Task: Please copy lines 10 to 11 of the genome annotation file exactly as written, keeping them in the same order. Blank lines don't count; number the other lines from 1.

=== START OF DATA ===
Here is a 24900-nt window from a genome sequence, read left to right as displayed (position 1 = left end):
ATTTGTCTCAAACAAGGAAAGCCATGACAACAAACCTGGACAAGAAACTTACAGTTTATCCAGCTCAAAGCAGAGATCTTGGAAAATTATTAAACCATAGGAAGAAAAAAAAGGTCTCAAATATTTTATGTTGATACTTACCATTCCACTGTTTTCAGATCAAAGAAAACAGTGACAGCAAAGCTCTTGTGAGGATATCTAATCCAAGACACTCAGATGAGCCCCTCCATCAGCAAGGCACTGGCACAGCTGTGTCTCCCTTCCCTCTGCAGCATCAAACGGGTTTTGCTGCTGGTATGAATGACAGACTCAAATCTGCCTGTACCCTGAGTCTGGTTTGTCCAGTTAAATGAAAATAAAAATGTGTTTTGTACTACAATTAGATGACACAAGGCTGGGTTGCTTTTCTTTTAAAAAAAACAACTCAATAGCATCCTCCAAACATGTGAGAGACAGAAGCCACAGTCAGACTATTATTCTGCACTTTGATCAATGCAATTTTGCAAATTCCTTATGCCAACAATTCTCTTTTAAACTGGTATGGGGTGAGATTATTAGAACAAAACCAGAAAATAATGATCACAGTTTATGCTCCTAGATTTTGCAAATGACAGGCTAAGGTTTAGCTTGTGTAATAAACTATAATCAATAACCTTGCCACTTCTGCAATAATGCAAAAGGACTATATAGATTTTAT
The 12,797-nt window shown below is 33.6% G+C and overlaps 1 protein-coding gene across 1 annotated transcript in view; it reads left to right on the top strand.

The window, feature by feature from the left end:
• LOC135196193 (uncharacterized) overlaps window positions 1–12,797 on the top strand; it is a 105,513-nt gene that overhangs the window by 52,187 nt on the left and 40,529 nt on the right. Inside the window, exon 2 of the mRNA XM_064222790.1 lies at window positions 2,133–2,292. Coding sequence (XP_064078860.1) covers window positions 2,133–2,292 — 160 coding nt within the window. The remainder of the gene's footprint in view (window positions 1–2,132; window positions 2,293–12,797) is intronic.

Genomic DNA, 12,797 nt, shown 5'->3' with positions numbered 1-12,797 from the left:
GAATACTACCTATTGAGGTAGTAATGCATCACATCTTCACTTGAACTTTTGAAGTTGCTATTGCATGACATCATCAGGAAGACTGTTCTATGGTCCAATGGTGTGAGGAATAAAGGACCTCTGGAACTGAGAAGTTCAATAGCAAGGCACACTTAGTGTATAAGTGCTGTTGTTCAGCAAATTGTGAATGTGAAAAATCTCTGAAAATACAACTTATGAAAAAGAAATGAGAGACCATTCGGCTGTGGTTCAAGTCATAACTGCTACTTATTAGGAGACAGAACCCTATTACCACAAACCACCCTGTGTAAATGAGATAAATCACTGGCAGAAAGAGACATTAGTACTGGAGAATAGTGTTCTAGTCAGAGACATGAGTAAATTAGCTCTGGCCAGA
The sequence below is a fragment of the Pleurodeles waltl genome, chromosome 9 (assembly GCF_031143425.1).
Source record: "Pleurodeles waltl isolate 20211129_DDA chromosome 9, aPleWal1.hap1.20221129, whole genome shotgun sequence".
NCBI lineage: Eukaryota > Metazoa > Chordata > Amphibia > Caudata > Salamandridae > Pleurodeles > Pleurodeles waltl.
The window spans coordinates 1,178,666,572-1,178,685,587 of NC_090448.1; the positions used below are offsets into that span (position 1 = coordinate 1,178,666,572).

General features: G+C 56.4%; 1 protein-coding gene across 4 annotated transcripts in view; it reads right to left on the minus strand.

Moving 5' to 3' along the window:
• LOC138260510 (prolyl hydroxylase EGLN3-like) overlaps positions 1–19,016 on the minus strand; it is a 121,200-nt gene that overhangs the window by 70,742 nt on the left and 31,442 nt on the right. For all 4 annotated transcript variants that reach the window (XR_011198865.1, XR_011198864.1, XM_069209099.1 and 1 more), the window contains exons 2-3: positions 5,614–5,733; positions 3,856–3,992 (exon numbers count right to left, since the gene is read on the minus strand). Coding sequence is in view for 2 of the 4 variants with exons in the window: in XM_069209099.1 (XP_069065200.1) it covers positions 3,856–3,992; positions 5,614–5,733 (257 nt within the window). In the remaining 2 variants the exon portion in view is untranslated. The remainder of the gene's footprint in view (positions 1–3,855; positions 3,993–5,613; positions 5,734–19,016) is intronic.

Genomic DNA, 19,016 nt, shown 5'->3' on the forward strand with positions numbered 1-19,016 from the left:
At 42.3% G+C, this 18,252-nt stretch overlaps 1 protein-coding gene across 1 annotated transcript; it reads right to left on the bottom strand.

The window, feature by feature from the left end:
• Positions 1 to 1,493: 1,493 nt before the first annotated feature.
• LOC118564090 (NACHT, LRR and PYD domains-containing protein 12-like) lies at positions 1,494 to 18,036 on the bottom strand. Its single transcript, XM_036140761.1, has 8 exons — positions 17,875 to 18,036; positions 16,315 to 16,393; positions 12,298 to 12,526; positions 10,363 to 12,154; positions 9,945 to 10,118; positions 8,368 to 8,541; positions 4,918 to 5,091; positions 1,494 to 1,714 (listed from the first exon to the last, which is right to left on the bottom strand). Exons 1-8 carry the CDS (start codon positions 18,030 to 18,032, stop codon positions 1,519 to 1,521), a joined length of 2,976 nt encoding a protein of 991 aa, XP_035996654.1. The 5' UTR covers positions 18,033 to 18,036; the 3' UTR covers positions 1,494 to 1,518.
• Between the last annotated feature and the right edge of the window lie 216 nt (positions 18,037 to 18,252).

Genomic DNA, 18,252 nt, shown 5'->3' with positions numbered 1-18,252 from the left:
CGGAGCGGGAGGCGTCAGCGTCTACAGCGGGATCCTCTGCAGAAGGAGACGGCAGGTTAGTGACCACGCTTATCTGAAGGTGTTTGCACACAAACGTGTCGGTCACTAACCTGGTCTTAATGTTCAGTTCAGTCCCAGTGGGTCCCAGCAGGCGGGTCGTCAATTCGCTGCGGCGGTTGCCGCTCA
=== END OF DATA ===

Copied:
NCBI lineage: Eukaryota > Metazoa > Chordata > Amphibia > Caudata > Salamandridae > Pleurodeles > Pleurodeles waltl.
The window spans coordinates 1,178,666,572-1,178,685,587 of NC_090448.1; the positions used below are offsets into that span (position 1 = coordinate 1,178,666,572).